Friday, November 17, 2017

Booknotes: John C. Brown of Tennessee

New Arrival:
John C. Brown of Tennessee: Rebel, Redeemer, and Railroader by Sam Davis Elliott (UT Press, 2017).

A Whig lawyer living in Pulaski, John Calvin Brown joined the 3rd Tennessee during the initial post-Sumter volunteering rush and was soon after elected to the colonelcy of the regiment. Serving with the Army of Tennessee (and before that its progenitor formations), the generally well-regarded and frequently wounded Brown would lead brigades and divisions during most of the major battles in the western theater before eventually surrendering in 1865 with Joe Johnston's command in North Carolina. Sam Davis Elliott's John C. Brown of Tennessee: Rebel, Redeemer, and Railroader "is the first full-scale biography of this understudied figure."

The book description offers a taste of the volume's coverage of Brown's postwar career paths in business and politics: "There is a substantial likelihood he was an early leader of the Ku Klux Klan after the war, but more well-established is his role as leader in the anti-Brownlow movement that sought to end Radical Reconstruction in Tennessee. He was selected president of the 1870 constitutional convention, which helped lead to his election as governor later that year. After his tumultuous time as governor seeking to resolve economic conflicts that began before the Civil War, he became a railroad executive and industrialist. He had a significant role in the struggle between rival financiers for control of the southern route to the Pacific, and was in the front lines of management on behalf of the Texas and Pacific Railroad during the Great Southwest Railroad Strike of 1886."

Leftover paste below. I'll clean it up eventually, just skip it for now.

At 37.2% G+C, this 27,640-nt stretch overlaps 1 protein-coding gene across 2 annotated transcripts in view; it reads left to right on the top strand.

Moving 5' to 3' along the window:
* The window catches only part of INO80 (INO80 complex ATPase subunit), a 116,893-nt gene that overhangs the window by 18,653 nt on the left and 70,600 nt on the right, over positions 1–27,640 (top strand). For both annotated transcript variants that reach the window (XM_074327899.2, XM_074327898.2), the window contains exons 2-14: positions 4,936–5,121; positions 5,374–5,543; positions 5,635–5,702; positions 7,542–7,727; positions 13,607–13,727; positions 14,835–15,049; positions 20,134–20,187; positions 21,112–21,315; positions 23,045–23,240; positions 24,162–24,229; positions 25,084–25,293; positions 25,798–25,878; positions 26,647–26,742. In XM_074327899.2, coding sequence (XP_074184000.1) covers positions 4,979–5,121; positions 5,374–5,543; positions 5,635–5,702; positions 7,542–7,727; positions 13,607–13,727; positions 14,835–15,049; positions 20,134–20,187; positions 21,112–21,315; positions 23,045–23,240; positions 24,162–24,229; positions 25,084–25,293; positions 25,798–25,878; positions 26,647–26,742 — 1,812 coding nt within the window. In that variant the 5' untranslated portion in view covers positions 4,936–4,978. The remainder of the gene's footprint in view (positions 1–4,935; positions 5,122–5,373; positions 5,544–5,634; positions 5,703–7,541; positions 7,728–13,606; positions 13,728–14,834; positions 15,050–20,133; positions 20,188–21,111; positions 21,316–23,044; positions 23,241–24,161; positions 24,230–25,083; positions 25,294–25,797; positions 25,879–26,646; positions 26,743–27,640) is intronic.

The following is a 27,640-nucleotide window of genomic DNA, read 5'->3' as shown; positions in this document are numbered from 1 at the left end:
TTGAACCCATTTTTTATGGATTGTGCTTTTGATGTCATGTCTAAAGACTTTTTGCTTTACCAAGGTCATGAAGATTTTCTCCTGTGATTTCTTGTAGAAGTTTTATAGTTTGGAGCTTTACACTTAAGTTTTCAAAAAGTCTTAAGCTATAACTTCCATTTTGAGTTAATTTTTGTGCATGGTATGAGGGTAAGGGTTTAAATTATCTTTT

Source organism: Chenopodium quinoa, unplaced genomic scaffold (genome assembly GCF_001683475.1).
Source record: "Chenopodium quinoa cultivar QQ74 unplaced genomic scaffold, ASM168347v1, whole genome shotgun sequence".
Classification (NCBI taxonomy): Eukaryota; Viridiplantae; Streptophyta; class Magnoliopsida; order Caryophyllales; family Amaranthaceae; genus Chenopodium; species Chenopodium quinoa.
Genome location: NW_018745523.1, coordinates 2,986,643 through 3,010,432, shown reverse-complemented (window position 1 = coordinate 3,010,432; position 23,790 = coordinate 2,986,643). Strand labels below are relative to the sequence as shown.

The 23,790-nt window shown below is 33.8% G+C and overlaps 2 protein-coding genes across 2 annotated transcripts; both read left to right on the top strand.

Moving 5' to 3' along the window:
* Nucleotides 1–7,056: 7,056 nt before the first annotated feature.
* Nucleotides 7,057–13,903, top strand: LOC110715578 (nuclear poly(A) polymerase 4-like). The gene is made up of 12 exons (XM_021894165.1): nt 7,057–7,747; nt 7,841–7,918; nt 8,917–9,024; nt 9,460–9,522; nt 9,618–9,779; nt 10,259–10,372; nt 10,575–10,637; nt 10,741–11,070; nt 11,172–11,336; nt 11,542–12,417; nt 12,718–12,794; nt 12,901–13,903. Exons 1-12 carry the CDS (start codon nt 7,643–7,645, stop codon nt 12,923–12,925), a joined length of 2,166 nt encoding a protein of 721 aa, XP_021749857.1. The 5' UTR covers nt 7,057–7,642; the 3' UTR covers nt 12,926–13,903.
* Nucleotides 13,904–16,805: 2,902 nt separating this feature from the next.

Those interested in Brown should have high hopes and expectations. Apparently, Brown, who died in 1889 at the age of 62, left behind little in the way of personal papers. However, as evidenced by the excellent Isham G. Harris of Tennessee: Confederate Governor and United States Senator (2009), Elliott has already proven himself to be a more than capable biographer while operating under a similar handicap, and I am confident he can successfully work around this not unusual impediment. In recent years, his insightful essay work has also been featured in some excellent anthologies.

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